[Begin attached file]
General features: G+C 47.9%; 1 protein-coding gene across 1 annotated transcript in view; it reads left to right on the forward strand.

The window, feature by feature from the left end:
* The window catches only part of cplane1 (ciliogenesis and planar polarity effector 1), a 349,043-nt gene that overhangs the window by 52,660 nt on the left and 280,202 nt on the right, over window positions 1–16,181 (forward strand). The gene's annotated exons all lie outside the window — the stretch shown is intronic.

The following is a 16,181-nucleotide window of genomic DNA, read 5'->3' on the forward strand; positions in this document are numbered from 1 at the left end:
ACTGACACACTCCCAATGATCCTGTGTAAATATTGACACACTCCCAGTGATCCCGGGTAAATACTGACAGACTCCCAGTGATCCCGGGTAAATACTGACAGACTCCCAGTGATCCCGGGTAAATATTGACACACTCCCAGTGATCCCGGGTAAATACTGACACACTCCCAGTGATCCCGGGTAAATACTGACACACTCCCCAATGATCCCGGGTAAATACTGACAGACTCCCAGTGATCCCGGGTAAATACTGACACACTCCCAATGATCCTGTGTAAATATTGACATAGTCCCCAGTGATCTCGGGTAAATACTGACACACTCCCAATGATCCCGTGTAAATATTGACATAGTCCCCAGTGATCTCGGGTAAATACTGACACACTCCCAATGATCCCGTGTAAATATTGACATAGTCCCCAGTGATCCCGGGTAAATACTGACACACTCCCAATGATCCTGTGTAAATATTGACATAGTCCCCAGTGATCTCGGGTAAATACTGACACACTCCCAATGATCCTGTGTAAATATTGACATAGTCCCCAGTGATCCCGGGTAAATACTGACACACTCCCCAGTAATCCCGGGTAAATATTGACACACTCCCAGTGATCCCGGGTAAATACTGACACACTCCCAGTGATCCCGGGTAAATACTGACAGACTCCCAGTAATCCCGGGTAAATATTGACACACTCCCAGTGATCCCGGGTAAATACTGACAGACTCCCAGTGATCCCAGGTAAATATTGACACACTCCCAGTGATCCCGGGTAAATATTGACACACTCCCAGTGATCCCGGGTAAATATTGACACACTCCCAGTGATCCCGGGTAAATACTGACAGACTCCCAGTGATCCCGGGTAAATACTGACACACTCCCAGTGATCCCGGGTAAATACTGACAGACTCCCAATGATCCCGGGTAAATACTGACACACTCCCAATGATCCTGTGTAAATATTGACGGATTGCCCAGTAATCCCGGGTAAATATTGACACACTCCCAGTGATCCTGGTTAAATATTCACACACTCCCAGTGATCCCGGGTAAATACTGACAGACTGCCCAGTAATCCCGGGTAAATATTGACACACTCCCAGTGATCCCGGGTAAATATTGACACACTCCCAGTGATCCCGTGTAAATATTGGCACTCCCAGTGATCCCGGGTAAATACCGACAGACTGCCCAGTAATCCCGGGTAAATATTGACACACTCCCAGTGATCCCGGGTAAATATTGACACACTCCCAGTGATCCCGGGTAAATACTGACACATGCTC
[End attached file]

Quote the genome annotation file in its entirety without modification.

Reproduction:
General features: G+C 47.9%; 1 protein-coding gene across 1 annotated transcript in view; it reads left to right on the forward strand.

The window, feature by feature from the left end:
* The window catches only part of cplane1 (ciliogenesis and planar polarity effector 1), a 349,043-nt gene that overhangs the window by 52,660 nt on the left and 280,202 nt on the right, over window positions 1–16,181 (forward strand). The gene's annotated exons all lie outside the window — the stretch shown is intronic.

The following is a 16,181-nucleotide window of genomic DNA, read 5'->3' on the forward strand; positions in this document are numbered from 1 at the left end:
ACTGACACACTCCCAATGATCCTGTGTAAATATTGACACACTCCCAGTGATCCCGGGTAAATACTGACAGACTCCCAGTGATCCCGGGTAAATACTGACAGACTCCCAGTGATCCCGGGTAAATATTGACACACTCCCAGTGATCCCGGGTAAATACTGACACACTCCCAGTGATCCCGGGTAAATACTGACACACTCCCCAATGATCCCGGGTAAATACTGACAGACTCCCAGTGATCCCGGGTAAATACTGACACACTCCCAATGATCCTGTGTAAATATTGACATAGTCCCCAGTGATCTCGGGTAAATACTGACACACTCCCAATGATCCCGTGTAAATATTGACATAGTCCCCAGTGATCTCGGGTAAATACTGACACACTCCCAATGATCCCGTGTAAATATTGACATAGTCCCCAGTGATCCCGGGTAAATACTGACACACTCCCAATGATCCTGTGTAAATATTGACATAGTCCCCAGTGATCTCGGGTAAATACTGACACACTCCCAATGATCCTGTGTAAATATTGACATAGTCCCCAGTGATCCCGGGTAAATACTGACACACTCCCCAGTAATCCCGGGTAAATATTGACACACTCCCAGTGATCCCGGGTAAATACTGACACACTCCCAGTGATCCCGGGTAAATACTGACAGACTCCCAGTAATCCCGGGTAAATATTGACACACTCCCAGTGATCCCGGGTAAATACTGACAGACTCCCAGTGATCCCAGGTAAATATTGACACACTCCCAGTGATCCCGGGTAAATATTGACACACTCCCAGTGATCCCGGGTAAATATTGACACACTCCCAGTGATCCCGGGTAAATACTGACAGACTCCCAGTGATCCCGGGTAAATACTGACACACTCCCAGTGATCCCGGGTAAATACTGACAGACTCCCAATGATCCCGGGTAAATACTGACACACTCCCAATGATCCTGTGTAAATATTGACGGATTGCCCAGTAATCCCGGGTAAATATTGACACACTCCCAGTGATCCTGGTTAAATATTCACACACTCCCAGTGATCCCGGGTAAATACTGACAGACTGCCCAGTAATCCCGGGTAAATATTGACACACTCCCAGTGATCCCGGGTAAATATTGACACACTCCCAGTGATCCCGTGTAAATATTGGCACTCCCAGTGATCCCGGGTAAATACCGACAGACTGCCCAGTAATCCCGGGTAAATATTGACACACTCCCAGTGATCCCGGGTAAATATTGACACACTCCCAGTGATCCCGGGTAAATACTGACACATGCTC